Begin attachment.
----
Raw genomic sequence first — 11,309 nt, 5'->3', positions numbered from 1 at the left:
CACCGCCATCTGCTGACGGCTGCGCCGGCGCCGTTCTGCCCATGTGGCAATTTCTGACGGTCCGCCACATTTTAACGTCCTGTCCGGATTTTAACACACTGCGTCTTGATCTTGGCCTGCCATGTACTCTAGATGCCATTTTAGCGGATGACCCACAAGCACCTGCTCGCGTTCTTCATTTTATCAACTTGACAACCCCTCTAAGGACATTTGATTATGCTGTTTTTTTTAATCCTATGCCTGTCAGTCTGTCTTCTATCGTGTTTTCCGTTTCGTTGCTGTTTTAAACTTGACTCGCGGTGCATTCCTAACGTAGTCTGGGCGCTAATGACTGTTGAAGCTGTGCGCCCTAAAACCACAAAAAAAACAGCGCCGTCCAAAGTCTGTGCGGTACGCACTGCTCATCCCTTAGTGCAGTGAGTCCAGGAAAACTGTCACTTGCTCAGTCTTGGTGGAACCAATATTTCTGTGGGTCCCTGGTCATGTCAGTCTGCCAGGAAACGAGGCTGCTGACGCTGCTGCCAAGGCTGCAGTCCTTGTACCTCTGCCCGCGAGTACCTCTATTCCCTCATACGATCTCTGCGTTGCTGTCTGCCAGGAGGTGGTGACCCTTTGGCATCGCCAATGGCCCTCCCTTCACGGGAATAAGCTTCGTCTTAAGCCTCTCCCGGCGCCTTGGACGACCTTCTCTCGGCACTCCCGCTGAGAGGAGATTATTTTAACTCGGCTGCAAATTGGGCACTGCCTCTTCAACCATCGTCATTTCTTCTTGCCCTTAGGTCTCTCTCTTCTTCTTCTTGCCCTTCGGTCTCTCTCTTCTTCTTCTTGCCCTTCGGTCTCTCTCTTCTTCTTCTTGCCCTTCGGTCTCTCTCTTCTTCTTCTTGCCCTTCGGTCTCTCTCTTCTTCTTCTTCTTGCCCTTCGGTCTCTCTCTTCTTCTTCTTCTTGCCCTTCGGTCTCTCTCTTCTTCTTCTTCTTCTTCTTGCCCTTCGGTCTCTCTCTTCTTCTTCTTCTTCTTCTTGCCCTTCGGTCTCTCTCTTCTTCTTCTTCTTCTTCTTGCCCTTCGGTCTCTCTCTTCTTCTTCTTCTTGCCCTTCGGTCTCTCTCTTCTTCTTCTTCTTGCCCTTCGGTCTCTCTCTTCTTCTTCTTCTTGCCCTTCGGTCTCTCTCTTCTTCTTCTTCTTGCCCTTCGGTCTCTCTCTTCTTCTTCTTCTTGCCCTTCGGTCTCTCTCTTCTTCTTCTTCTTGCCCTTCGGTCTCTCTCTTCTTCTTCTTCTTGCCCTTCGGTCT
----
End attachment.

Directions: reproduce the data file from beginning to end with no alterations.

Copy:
Raw genomic sequence first — 11,309 nt, 5'->3', positions numbered from 1 at the left:
CACCGCCATCTGCTGACGGCTGCGCCGGCGCCGTTCTGCCCATGTGGCAATTTCTGACGGTCCGCCACATTTTAACGTCCTGTCCGGATTTTAACACACTGCGTCTTGATCTTGGCCTGCCATGTACTCTAGATGCCATTTTAGCGGATGACCCACAAGCACCTGCTCGCGTTCTTCATTTTATCAACTTGACAACCCCTCTAAGGACATTTGATTATGCTGTTTTTTTTAATCCTATGCCTGTCAGTCTGTCTTCTATCGTGTTTTCCGTTTCGTTGCTGTTTTAAACTTGACTCGCGGTGCATTCCTAACGTAGTCTGGGCGCTAATGACTGTTGAAGCTGTGCGCCCTAAAACCACAAAAAAAACAGCGCCGTCCAAAGTCTGTGCGGTACGCACTGCTCATCCCTTAGTGCAGTGAGTCCAGGAAAACTGTCACTTGCTCAGTCTTGGTGGAACCAATATTTCTGTGGGTCCCTGGTCATGTCAGTCTGCCAGGAAACGAGGCTGCTGACGCTGCTGCCAAGGCTGCAGTCCTTGTACCTCTGCCCGCGAGTACCTCTATTCCCTCATACGATCTCTGCGTTGCTGTCTGCCAGGAGGTGGTGACCCTTTGGCATCGCCAATGGCCCTCCCTTCACGGGAATAAGCTTCGTCTTAAGCCTCTCCCGGCGCCTTGGACGACCTTCTCTCGGCACTCCCGCTGAGAGGAGATTATTTTAACTCGGCTGCAAATTGGGCACTGCCTCTTCAACCATCGTCATTTCTTCTTGCCCTTAGGTCTCTCTCTTCTTCTTCTTGCCCTTCGGTCTCTCTCTTCTTCTTCTTGCCCTTCGGTCTCTCTCTTCTTCTTCTTGCCCTTCGGTCTCTCTCTTCTTCTTCTTGCCCTTCGGTCTCTCTCTTCTTCTTCTTCTTGCCCTTCGGTCTCTCTCTTCTTCTTCTTCTTGCCCTTCGGTCTCTCTCTTCTTCTTCTTCTTCTTCTTGCCCTTCGGTCTCTCTCTTCTTCTTCTTCTTCTTCTTGCCCTTCGGTCTCTCTCTTCTTCTTCTTCTTCTTCTTGCCCTTCGGTCTCTCTCTTCTTCTTCTTCTTGCCCTTCGGTCTCTCTCTTCTTCTTCTTCTTGCCCTTCGGTCTCTCTCTTCTTCTTCTTCTTGCCCTTCGGTCTCTCTCTTCTTCTTCTTCTTGCCCTTCGGTCTCTCTCTTCTTCTTCTTCTTGCCCTTCGGTCTCTCTCTTCTTCTTCTTCTTGCCCTTCGGTCTCTCTCTTCTTCTTCTTCTTGCCCTTCGGTCT